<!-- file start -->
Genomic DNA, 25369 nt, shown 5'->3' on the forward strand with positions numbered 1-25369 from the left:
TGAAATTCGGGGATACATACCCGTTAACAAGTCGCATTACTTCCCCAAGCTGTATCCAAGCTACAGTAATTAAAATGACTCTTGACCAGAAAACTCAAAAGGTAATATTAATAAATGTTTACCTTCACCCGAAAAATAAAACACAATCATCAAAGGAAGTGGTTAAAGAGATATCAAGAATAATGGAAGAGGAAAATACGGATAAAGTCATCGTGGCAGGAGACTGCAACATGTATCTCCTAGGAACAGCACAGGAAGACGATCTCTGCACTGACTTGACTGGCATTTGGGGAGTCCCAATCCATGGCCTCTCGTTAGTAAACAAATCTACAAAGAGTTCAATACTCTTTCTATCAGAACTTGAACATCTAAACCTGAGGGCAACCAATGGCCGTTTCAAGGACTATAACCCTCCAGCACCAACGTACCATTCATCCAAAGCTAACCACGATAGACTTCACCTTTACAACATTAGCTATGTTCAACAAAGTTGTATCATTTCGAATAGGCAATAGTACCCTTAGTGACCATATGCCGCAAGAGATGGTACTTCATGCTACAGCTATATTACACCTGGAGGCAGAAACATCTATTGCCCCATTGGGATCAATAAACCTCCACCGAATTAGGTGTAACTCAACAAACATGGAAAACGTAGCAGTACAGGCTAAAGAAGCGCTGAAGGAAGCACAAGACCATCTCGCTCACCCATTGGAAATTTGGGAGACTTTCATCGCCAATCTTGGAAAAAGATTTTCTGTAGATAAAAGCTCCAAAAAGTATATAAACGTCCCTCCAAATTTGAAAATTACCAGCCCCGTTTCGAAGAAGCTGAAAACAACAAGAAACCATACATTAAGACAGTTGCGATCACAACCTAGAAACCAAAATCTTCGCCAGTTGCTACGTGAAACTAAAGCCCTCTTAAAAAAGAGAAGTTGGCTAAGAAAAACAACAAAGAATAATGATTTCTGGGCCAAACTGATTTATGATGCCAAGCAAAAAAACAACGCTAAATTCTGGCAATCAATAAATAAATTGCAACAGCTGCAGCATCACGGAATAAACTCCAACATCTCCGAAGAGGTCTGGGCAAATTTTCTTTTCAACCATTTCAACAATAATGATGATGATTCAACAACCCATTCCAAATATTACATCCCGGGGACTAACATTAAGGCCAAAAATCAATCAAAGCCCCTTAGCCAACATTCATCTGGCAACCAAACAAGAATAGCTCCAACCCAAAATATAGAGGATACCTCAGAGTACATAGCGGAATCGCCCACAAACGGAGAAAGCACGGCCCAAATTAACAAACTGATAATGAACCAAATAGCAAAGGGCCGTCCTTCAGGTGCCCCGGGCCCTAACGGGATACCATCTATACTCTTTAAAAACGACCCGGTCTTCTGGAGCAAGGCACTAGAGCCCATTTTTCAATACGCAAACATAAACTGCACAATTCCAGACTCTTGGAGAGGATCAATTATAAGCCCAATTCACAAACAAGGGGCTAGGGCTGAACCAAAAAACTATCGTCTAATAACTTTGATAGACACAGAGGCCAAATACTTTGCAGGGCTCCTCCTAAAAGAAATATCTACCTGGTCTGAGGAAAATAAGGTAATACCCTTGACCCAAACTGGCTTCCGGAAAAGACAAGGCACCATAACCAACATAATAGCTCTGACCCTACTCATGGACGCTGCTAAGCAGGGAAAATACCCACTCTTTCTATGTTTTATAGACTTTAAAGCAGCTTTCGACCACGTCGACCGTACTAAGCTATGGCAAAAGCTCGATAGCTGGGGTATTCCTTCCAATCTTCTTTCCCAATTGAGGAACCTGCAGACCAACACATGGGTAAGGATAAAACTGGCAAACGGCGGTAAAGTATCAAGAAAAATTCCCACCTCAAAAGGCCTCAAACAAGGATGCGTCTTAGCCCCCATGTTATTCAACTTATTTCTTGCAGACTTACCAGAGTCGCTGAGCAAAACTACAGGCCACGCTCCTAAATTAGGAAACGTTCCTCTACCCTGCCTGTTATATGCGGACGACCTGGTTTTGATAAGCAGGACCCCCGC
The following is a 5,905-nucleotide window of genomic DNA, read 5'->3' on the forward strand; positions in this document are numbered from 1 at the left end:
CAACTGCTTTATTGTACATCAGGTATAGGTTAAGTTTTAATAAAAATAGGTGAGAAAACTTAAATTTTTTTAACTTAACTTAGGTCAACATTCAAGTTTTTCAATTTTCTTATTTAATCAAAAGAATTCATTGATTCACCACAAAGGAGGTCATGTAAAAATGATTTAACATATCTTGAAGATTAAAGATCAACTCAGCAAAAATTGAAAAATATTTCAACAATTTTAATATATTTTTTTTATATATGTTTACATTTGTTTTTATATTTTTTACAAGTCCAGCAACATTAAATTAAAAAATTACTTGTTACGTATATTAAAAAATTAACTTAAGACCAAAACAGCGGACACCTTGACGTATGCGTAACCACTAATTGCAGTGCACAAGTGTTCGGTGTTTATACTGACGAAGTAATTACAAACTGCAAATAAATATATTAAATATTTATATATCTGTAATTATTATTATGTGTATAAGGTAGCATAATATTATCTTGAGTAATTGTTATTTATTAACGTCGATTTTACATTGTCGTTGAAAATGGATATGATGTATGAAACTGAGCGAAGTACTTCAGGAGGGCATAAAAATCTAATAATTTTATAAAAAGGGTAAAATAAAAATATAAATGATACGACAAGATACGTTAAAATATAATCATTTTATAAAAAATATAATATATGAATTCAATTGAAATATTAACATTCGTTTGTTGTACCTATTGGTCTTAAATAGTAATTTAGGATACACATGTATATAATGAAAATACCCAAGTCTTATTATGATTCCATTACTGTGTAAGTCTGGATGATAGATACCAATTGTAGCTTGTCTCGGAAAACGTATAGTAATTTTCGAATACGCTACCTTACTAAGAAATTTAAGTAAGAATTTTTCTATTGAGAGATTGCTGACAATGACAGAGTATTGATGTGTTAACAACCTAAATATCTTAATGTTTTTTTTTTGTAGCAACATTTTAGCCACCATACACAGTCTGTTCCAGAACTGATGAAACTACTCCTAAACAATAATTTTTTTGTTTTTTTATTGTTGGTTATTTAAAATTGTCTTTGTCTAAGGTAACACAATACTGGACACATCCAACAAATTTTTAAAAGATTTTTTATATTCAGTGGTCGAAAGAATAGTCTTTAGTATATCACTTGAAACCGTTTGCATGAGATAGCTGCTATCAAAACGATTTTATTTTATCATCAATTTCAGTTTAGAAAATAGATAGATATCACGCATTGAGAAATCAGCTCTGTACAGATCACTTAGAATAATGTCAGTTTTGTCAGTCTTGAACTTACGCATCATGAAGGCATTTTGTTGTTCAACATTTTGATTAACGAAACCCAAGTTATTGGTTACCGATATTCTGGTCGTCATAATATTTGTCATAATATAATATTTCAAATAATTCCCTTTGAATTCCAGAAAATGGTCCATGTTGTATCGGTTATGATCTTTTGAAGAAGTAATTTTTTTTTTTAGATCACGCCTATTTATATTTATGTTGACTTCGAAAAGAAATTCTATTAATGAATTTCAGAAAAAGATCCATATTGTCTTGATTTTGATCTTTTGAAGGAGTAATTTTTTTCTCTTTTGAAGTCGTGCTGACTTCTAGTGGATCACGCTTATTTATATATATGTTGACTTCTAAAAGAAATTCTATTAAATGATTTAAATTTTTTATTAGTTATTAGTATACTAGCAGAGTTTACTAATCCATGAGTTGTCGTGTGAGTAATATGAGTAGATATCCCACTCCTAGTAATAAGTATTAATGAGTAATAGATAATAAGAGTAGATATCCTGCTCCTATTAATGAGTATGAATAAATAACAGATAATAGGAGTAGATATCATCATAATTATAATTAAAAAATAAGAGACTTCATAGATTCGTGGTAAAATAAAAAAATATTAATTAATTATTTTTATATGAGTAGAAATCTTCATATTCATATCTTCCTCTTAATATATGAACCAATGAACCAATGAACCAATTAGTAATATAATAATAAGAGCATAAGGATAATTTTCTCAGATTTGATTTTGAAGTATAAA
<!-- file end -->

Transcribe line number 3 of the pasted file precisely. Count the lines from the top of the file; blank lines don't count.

The following is a 5,905-nucleotide window of genomic DNA, read 5'->3' on the forward strand; positions in this document are numbered from 1 at the left end: